Thursday, December 4, 2014

SfN14 blogging: Careers Beyond the Bench: How to Promote Yourself in Different Job Sectors

Career Neuron by Dr. Immy Smith
“Your PhD can help you get a job anywhere!” Students and postdocs hear this often but their main focus in the lab is on day-to-day experiments. In that setting, it’s difficult to see how the skills developed during their academic career will help them in a completely different job setting. Dr. Pier Giorgio Pacifici is a Senior Account Manager and Senior Business Development Manager at Enzo Life Sciences, Inc.. He spoke about how to promote yourself in different job sectors and underscored the value of a PhD in the business world.

In academia, the CV (curriculum vitae) is how we portray our skills and work experience. CVs, even at the PhD or postdoc stage, can be several pages long. In the business world, the résumé is standard and is much shorter in length (2-3 pages). A cover letter is also crucial. Dr. Pacifici recommends finding a résumé mentor in the field in which you’re interested to help you understand what they’re are looking for. The résumé and cover letter should be tailored for each job, emphasizing your particular skills related to the position. When starting out, you may not meet all of the minimum experience requirements. Don’t be discouraged! Dr. Pacifici says to “present yourself as someone who is too good to pass up even though you don’t have the relevant experience yet.”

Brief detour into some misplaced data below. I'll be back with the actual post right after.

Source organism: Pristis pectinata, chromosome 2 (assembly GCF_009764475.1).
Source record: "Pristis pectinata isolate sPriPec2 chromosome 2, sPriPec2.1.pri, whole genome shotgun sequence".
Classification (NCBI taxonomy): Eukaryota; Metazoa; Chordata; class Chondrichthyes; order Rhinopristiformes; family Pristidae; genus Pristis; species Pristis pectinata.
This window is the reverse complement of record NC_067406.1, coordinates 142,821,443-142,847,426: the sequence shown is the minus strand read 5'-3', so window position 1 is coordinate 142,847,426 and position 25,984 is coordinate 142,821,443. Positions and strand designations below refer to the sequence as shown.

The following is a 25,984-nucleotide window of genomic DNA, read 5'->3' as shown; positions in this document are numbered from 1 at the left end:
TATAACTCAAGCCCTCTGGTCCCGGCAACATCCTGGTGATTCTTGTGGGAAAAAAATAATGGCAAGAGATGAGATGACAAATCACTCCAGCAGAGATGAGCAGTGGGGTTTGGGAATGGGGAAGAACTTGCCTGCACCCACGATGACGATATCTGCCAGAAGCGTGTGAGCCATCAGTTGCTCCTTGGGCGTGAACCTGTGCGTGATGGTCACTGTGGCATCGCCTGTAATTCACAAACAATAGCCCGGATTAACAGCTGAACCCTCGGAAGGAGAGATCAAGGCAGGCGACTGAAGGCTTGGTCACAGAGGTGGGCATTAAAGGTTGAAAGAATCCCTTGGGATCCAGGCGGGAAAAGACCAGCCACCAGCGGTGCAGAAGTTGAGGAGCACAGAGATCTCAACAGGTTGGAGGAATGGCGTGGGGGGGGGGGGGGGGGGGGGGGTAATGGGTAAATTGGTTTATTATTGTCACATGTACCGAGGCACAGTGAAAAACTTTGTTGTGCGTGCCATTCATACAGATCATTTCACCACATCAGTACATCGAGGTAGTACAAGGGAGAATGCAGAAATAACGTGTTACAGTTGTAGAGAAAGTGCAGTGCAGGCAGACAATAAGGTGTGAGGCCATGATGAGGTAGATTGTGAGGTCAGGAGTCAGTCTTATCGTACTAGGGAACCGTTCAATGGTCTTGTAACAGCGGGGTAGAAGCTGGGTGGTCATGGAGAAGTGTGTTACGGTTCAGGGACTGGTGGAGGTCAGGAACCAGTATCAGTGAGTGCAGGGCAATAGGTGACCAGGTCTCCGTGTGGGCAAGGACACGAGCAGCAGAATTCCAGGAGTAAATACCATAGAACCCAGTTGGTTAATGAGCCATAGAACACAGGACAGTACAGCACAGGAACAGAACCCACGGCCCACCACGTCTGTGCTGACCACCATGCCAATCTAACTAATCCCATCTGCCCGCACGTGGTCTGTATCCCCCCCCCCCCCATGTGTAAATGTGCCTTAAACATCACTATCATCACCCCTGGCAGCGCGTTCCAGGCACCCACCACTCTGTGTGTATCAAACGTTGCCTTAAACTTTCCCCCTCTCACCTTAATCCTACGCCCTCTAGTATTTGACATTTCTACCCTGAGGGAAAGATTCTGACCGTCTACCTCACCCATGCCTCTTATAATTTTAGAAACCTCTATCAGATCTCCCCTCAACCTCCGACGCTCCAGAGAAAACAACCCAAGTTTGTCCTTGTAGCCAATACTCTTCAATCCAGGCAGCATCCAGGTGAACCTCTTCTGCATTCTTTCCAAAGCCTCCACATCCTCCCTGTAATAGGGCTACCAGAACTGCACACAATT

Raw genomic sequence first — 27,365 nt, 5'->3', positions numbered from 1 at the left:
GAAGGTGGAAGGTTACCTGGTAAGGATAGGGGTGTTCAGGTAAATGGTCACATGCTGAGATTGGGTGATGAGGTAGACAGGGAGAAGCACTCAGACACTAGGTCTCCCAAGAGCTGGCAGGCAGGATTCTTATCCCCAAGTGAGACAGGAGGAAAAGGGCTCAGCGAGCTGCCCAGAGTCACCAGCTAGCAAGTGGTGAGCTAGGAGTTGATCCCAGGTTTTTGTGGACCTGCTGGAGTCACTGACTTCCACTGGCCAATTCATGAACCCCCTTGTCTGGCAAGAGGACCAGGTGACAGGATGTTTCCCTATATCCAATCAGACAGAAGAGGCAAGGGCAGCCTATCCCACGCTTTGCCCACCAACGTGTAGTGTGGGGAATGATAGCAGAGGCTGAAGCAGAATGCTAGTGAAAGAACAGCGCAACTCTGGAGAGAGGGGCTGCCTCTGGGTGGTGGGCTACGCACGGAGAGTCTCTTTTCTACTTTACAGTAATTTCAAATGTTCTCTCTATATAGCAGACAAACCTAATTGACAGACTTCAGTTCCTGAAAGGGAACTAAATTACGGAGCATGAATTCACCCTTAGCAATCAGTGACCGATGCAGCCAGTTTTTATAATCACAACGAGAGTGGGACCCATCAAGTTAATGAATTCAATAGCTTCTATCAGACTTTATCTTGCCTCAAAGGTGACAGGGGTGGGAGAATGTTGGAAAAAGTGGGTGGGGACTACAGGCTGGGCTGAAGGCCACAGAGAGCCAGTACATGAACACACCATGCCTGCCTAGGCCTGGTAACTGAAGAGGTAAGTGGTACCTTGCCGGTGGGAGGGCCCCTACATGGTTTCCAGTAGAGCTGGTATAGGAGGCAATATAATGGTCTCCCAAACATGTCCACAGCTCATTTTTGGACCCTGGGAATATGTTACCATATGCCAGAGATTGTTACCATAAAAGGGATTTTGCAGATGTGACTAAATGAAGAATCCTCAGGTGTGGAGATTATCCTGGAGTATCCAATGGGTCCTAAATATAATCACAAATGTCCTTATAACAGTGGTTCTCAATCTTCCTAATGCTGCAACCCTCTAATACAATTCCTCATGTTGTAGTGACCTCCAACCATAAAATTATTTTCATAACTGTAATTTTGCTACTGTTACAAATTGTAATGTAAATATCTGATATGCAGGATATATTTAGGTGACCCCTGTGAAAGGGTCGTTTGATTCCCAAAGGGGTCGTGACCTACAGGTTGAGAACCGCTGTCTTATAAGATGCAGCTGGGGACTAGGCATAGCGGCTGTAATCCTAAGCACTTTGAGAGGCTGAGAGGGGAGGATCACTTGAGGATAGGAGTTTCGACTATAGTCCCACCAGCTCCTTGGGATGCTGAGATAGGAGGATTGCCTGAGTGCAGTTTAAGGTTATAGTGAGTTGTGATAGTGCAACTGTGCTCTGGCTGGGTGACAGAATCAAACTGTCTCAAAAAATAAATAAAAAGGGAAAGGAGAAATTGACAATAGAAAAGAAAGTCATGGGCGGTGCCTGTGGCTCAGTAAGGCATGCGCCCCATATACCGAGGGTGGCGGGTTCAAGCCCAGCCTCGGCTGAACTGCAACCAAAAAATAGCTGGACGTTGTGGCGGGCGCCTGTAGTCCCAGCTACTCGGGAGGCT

“Going into industry” always seems vague, and Dr. Pacifici mentioned several non-research career paths that PhD holders can take, such as technical writing, regulatory affairs, sales, marketing, and business development. Similar to the advice Dr. Nishi gave, Dr. Pacifici also emphasized the importance of knowing what you want before you start applying for positions. Informational interviews are a great way to get more information about a particular career. They can be done at any stage, even when not actively seeking a job. As long as one is respectful and does not present oneself as looking for a job or asking for one, an informational interview gives the interviewee an opportunity to disclose both the good and bad about the position. In a job interview context, on the other hand, they would highlight only the positive aspects to entice you to work there. And once the interview is over, don’t forget to follow-up with an email and connect with the person on LinkedIn. Business and industry use LinkedIn a lot. Also important: business cards!

Overall, Dr. Pacifici said to be persistent and not to feel discouraged during the job search, especially the very first time. Most of the résumés you send out will not be answered but you will be building contacts in a new field as you go, and in the end, you only need one positive reply to start a successful career in the industry.

Dr. Pacifici invites anyone interested in learning more about careers in industry to connect with him on LinkedIn. 

Other posts in this series:
Careers Beyond the Bench: The data with Sally Rockey (guest post by Bruce Felts)

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